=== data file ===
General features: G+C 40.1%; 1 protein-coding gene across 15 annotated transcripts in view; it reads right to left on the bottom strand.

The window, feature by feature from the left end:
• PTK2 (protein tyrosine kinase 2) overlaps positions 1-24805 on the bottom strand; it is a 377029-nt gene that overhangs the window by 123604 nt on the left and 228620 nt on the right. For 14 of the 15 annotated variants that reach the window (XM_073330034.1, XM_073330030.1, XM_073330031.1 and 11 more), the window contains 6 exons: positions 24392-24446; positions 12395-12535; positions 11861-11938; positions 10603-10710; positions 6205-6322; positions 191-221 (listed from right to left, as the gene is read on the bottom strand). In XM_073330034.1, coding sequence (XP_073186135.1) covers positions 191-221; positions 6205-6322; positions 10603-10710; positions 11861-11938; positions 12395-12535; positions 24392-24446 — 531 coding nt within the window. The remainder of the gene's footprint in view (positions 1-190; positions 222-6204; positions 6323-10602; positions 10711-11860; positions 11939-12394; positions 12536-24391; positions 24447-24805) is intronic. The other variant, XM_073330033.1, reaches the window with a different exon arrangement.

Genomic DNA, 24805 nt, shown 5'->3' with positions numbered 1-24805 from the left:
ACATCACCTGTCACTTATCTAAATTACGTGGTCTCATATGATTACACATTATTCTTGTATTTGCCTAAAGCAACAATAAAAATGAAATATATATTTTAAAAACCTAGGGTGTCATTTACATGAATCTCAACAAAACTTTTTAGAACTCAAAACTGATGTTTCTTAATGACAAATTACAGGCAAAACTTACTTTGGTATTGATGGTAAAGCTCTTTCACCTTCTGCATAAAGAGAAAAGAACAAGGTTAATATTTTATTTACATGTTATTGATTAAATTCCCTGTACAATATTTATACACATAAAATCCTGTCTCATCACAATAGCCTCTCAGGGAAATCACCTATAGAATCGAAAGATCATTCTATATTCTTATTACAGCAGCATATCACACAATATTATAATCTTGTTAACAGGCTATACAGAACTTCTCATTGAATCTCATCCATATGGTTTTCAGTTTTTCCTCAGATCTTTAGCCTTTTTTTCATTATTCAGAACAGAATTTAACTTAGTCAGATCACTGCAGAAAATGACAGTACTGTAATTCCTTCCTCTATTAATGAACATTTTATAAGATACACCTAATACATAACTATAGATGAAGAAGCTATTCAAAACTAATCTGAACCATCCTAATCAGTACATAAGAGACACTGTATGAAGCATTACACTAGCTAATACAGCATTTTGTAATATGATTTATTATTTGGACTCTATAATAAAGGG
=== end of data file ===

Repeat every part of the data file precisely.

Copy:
General features: G+C 40.1%; 1 protein-coding gene across 15 annotated transcripts in view; it reads right to left on the bottom strand.

The window, feature by feature from the left end:
• PTK2 (protein tyrosine kinase 2) overlaps positions 1-24805 on the bottom strand; it is a 377029-nt gene that overhangs the window by 123604 nt on the left and 228620 nt on the right. For 14 of the 15 annotated variants that reach the window (XM_073330034.1, XM_073330030.1, XM_073330031.1 and 11 more), the window contains 6 exons: positions 24392-24446; positions 12395-12535; positions 11861-11938; positions 10603-10710; positions 6205-6322; positions 191-221 (listed from right to left, as the gene is read on the bottom strand). In XM_073330034.1, coding sequence (XP_073186135.1) covers positions 191-221; positions 6205-6322; positions 10603-10710; positions 11861-11938; positions 12395-12535; positions 24392-24446 — 531 coding nt within the window. The remainder of the gene's footprint in view (positions 1-190; positions 222-6204; positions 6323-10602; positions 10711-11860; positions 11939-12394; positions 12536-24391; positions 24447-24805) is intronic. The other variant, XM_073330033.1, reaches the window with a different exon arrangement.

Genomic DNA, 24805 nt, shown 5'->3' with positions numbered 1-24805 from the left:
ACATCACCTGTCACTTATCTAAATTACGTGGTCTCATATGATTACACATTATTCTTGTATTTGCCTAAAGCAACAATAAAAATGAAATATATATTTTAAAAACCTAGGGTGTCATTTACATGAATCTCAACAAAACTTTTTAGAACTCAAAACTGATGTTTCTTAATGACAAATTACAGGCAAAACTTACTTTGGTATTGATGGTAAAGCTCTTTCACCTTCTGCATAAAGAGAAAAGAACAAGGTTAATATTTTATTTACATGTTATTGATTAAATTCCCTGTACAATATTTATACACATAAAATCCTGTCTCATCACAATAGCCTCTCAGGGAAATCACCTATAGAATCGAAAGATCATTCTATATTCTTATTACAGCAGCATATCACACAATATTATAATCTTGTTAACAGGCTATACAGAACTTCTCATTGAATCTCATCCATATGGTTTTCAGTTTTTCCTCAGATCTTTAGCCTTTTTTTCATTATTCAGAACAGAATTTAACTTAGTCAGATCACTGCAGAAAATGACAGTACTGTAATTCCTTCCTCTATTAATGAACATTTTATAAGATACACCTAATACATAACTATAGATGAAGAAGCTATTCAAAACTAATCTGAACCATCCTAATCAGTACATAAGAGACACTGTATGAAGCATTACACTAGCTAATACAGCATTTTGTAATATGATTTATTATTTGGACTCTATAATAAAGGG